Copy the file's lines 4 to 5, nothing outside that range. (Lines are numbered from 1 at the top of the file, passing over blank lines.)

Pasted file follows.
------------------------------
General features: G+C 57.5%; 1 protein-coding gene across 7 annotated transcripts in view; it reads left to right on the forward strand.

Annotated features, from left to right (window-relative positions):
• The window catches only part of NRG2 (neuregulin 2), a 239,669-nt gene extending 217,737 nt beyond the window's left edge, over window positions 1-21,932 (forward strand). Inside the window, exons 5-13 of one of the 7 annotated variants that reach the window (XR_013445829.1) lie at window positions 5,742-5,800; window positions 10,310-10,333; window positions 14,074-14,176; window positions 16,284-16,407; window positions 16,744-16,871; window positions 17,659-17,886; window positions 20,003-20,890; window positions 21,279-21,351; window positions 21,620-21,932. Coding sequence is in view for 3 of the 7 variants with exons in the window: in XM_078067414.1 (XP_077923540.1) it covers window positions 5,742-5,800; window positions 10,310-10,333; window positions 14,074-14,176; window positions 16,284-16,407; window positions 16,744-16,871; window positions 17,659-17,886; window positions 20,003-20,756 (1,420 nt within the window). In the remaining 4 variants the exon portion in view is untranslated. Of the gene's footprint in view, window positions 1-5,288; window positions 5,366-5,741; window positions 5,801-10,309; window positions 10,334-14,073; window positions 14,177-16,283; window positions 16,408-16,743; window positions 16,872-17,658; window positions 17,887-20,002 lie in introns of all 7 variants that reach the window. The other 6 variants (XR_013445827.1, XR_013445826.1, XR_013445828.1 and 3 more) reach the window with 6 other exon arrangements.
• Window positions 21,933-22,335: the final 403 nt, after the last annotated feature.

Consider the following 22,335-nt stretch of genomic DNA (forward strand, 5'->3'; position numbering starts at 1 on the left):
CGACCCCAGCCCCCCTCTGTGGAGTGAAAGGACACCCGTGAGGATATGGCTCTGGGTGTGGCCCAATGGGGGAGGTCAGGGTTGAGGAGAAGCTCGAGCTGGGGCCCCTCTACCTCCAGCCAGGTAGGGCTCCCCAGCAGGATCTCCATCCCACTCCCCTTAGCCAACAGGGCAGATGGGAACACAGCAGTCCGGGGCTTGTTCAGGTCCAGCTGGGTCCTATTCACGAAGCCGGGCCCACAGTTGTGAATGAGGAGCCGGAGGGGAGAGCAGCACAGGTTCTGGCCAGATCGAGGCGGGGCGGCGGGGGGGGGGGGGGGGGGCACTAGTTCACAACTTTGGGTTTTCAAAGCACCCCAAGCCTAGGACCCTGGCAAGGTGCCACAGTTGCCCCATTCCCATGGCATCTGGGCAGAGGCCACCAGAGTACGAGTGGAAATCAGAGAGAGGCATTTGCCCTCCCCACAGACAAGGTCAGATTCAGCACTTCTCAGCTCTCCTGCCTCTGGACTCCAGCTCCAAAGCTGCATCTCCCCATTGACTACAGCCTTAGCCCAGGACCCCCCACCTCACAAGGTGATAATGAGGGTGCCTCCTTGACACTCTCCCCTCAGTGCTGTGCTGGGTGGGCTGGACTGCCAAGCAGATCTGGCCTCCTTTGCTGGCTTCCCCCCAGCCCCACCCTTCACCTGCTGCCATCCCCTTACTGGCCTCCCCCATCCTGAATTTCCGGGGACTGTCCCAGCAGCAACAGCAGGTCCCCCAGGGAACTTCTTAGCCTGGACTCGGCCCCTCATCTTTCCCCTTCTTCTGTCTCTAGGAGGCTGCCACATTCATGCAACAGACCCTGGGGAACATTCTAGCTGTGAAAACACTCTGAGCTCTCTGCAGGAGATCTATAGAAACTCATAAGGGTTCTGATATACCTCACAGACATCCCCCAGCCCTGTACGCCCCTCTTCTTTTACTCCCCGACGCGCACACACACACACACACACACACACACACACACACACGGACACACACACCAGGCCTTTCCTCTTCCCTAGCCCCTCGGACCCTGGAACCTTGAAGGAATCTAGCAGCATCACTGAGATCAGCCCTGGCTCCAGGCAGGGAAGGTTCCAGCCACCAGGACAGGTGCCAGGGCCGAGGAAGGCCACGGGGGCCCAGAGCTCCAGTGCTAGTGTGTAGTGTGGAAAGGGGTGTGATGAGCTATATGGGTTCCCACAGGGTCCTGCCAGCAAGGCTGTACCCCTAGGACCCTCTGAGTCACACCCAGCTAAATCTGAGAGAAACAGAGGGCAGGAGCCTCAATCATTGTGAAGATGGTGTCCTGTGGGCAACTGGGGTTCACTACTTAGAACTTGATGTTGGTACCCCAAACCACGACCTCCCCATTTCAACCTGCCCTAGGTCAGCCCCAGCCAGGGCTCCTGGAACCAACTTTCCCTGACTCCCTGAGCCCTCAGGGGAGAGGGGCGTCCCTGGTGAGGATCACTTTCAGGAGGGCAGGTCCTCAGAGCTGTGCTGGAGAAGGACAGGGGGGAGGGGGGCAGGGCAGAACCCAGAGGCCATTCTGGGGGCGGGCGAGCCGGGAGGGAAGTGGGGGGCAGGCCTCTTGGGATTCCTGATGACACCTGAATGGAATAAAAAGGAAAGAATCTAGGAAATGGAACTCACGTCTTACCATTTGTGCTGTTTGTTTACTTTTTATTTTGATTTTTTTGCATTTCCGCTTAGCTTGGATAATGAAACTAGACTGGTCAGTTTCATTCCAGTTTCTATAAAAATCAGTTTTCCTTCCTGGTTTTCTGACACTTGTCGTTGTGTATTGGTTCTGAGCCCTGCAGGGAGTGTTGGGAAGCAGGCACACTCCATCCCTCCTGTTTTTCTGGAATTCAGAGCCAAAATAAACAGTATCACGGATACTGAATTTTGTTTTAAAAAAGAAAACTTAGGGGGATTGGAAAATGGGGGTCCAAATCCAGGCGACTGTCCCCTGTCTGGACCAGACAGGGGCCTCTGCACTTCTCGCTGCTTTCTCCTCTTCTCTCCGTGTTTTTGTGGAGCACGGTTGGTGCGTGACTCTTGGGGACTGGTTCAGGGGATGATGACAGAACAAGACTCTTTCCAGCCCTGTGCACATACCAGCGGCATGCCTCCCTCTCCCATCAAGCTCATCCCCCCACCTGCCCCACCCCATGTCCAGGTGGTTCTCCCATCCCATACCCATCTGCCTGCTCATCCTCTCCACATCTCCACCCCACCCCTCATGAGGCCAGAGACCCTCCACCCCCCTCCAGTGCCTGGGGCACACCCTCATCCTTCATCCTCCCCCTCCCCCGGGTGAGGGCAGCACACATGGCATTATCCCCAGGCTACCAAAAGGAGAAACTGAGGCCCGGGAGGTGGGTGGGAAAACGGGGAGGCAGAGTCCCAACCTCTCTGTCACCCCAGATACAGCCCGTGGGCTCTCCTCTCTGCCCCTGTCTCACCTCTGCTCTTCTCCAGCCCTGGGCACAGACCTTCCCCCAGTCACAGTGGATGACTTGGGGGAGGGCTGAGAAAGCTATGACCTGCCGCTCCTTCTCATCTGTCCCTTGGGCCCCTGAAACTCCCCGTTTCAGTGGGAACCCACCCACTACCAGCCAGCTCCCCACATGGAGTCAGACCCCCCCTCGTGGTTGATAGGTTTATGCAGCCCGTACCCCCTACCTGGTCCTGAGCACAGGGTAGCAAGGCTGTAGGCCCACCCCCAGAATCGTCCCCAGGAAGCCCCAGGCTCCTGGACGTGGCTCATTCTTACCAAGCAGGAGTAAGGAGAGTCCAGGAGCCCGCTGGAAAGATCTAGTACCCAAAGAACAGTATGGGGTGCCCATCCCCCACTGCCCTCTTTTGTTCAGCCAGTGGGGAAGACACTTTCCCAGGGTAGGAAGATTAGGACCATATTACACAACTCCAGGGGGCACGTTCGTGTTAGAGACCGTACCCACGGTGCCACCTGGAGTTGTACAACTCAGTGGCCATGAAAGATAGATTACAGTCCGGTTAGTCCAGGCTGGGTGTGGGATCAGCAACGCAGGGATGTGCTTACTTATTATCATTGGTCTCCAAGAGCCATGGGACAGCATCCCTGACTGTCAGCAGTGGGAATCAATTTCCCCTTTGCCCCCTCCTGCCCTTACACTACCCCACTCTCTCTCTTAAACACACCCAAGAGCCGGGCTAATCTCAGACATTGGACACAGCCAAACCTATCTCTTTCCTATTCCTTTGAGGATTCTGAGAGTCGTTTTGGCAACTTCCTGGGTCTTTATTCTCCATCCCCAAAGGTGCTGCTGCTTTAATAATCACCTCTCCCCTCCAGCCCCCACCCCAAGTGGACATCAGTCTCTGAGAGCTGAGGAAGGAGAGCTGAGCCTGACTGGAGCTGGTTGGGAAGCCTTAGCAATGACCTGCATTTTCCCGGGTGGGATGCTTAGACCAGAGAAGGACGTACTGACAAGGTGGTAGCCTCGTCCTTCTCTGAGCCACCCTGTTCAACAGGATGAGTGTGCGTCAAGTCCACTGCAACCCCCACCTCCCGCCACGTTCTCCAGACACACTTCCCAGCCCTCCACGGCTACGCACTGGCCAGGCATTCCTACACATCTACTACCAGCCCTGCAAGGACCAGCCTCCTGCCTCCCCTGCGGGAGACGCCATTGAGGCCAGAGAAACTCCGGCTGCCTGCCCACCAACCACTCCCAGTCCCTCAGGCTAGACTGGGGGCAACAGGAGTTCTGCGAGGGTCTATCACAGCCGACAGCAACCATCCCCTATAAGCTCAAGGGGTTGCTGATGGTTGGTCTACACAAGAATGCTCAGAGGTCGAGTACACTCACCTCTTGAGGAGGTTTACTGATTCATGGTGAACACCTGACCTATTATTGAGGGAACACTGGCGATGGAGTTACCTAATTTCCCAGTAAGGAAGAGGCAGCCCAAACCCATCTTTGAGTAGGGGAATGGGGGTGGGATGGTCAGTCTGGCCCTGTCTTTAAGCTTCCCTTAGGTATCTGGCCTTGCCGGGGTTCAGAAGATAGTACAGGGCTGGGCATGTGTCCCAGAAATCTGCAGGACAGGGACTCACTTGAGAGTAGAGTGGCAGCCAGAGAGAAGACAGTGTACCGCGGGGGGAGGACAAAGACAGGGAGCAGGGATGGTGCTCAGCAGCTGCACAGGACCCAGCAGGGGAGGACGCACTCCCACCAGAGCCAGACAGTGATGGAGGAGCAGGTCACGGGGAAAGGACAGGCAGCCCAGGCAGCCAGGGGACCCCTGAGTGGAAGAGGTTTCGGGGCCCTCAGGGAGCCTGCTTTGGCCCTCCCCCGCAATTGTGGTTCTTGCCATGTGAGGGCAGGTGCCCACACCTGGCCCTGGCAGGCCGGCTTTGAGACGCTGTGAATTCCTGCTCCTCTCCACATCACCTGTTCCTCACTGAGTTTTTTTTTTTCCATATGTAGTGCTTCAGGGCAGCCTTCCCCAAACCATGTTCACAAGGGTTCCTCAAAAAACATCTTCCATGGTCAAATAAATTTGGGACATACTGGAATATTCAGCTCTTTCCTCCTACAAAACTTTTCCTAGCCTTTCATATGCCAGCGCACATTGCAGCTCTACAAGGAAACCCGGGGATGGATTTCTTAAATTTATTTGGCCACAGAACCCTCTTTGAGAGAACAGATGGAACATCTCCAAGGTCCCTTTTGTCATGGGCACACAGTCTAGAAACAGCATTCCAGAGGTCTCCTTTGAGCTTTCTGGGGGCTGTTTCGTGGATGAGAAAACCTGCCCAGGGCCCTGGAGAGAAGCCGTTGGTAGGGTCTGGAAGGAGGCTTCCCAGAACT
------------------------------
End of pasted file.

• Window positions 21,933-22,335: the final 403 nt, after the last annotated feature.

Consider the following 22,335-nt stretch of genomic DNA (forward strand, 5'->3'; position numbering starts at 1 on the left):